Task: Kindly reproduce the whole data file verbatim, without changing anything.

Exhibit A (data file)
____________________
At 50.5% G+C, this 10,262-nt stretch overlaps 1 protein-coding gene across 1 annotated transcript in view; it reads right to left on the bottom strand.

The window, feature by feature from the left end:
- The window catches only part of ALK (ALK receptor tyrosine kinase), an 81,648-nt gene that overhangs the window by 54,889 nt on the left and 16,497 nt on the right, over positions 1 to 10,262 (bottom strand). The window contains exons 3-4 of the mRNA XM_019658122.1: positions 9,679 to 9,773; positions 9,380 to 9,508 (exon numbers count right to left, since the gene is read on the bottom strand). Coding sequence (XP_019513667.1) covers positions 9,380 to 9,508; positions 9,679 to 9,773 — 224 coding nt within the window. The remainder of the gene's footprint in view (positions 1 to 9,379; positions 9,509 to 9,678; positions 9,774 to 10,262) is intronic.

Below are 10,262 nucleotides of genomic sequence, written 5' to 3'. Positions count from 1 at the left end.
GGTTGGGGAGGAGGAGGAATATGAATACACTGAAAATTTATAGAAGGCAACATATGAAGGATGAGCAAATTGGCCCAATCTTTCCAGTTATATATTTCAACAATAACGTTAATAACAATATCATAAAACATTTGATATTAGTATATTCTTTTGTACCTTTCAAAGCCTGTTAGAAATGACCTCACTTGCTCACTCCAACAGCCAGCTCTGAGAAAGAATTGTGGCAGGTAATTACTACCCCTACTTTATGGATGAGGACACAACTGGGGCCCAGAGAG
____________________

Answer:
At 50.5% G+C, this 10,262-nt stretch overlaps 1 protein-coding gene across 1 annotated transcript in view; it reads right to left on the bottom strand.

The window, feature by feature from the left end:
- The window catches only part of ALK (ALK receptor tyrosine kinase), an 81,648-nt gene that overhangs the window by 54,889 nt on the left and 16,497 nt on the right, over positions 1 to 10,262 (bottom strand). The window contains exons 3-4 of the mRNA XM_019658122.1: positions 9,679 to 9,773; positions 9,380 to 9,508 (exon numbers count right to left, since the gene is read on the bottom strand). Coding sequence (XP_019513667.1) covers positions 9,380 to 9,508; positions 9,679 to 9,773 — 224 coding nt within the window. The remainder of the gene's footprint in view (positions 1 to 9,379; positions 9,509 to 9,678; positions 9,774 to 10,262) is intronic.

Below are 10,262 nucleotides of genomic sequence, written 5' to 3'. Positions count from 1 at the left end.
GGTTGGGGAGGAGGAGGAATATGAATACACTGAAAATTTATAGAAGGCAACATATGAAGGATGAGCAAATTGGCCCAATCTTTCCAGTTATATATTTCAACAATAACGTTAATAACAATATCATAAAACATTTGATATTAGTATATTCTTTTGTACCTTTCAAAGCCTGTTAGAAATGACCTCACTTGCTCACTCCAACAGCCAGCTCTGAGAAAGAATTGTGGCAGGTAATTACTACCCCTACTTTATGGATGAGGACACAACTGGGGCCCAGAGAG